- In k-NN regression, the output is the property value for the object. This value is the average of the values of its k nearest neighbors.
k-NN is a type of instance-based learning, or lazy learning, where the function is only approximated locally and all computation is deferred until classification. The k-NN algorithm is among the simplest of all machine learning algorithms.
Both for classification and regression, it can be useful to assign weight to the contributions of the neighbors, so that the nearer neighbors contribute more to the average than the more distant ones. For example, a common weighting scheme consists in giving each neighbor a weight of 1/d, where d is the distance to the neighbor.
The neighbors are taken from a set of objects for which the class (for k-NN classification) or the object property value (for k-NN regression) is known. This can be thought of as the training set for the algorithm, though no explicit training step is required.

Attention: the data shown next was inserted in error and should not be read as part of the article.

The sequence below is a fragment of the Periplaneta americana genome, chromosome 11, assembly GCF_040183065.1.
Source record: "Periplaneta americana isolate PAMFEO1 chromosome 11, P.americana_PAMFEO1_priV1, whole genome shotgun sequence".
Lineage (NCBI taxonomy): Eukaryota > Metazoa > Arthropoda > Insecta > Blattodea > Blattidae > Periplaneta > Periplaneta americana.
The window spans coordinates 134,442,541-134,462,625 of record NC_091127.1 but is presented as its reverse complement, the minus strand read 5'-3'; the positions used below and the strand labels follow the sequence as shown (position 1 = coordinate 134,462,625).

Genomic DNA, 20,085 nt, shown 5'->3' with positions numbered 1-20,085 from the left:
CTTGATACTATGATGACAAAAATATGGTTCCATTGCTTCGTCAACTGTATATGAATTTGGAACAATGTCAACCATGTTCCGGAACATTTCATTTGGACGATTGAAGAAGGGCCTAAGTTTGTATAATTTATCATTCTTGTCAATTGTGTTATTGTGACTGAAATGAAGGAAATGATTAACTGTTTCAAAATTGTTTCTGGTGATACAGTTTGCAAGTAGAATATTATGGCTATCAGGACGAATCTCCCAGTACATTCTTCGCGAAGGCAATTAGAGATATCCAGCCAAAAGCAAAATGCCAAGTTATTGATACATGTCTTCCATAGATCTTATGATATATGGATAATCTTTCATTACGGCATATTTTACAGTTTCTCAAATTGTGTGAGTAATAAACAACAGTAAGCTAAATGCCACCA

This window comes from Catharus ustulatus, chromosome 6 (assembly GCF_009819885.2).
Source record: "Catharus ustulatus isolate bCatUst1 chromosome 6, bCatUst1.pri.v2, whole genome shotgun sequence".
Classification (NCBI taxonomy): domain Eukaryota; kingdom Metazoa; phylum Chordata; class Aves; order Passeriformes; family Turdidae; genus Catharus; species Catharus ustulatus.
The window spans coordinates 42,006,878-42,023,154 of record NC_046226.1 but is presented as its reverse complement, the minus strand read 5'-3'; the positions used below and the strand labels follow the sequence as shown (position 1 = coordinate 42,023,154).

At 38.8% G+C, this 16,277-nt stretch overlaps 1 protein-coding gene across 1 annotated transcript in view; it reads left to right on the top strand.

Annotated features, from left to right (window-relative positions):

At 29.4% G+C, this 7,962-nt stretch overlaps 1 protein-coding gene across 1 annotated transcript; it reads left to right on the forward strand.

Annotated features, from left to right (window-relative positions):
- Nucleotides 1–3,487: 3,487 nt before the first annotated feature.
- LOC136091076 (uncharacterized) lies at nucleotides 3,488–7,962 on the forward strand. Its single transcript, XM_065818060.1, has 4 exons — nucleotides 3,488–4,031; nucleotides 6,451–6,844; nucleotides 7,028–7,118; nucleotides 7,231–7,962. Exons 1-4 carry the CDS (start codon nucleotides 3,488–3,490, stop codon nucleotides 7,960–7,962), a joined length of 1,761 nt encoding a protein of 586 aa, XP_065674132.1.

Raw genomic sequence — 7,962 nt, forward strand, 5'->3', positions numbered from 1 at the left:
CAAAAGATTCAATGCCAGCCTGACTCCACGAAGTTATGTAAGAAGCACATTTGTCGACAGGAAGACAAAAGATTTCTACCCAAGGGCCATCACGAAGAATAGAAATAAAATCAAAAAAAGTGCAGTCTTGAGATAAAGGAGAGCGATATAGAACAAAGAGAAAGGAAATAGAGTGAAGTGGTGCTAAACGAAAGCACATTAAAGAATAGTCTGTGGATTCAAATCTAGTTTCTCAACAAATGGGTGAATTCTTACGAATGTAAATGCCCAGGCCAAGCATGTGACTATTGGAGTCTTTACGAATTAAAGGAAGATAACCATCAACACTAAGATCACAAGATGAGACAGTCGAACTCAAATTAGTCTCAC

This short description of the k-NN algorithm was taken from Wikipedia, if you are interested to know more about k-NN algorithm please click here.
For my project I used the simplest version of k-NN which is 1NN due to simplicity, time complexity and good results achieved by it, as well as 3-NN (which yielded lower accuracy results, as well as adding more complexity to the computations). The k-NN classifier separates various forms of ECG beats according to the following steps:
- Identification of k nearest neighbors out of N training vectors, irrespective of class labels.
- Identification of the number of vectors, ki, that belong to a certain class of arrhythmia among all the k samples.
- Assignment of the input sample x to a certain arrhythmia class with the maximum number ki of samples.
- Identification of k nearest neighbors out of N training vectors, irrespective of class labels.
Different distance measures are suggested for the determination of the nearest neighbors. I used the Euclidean distance for this project due to simplicity.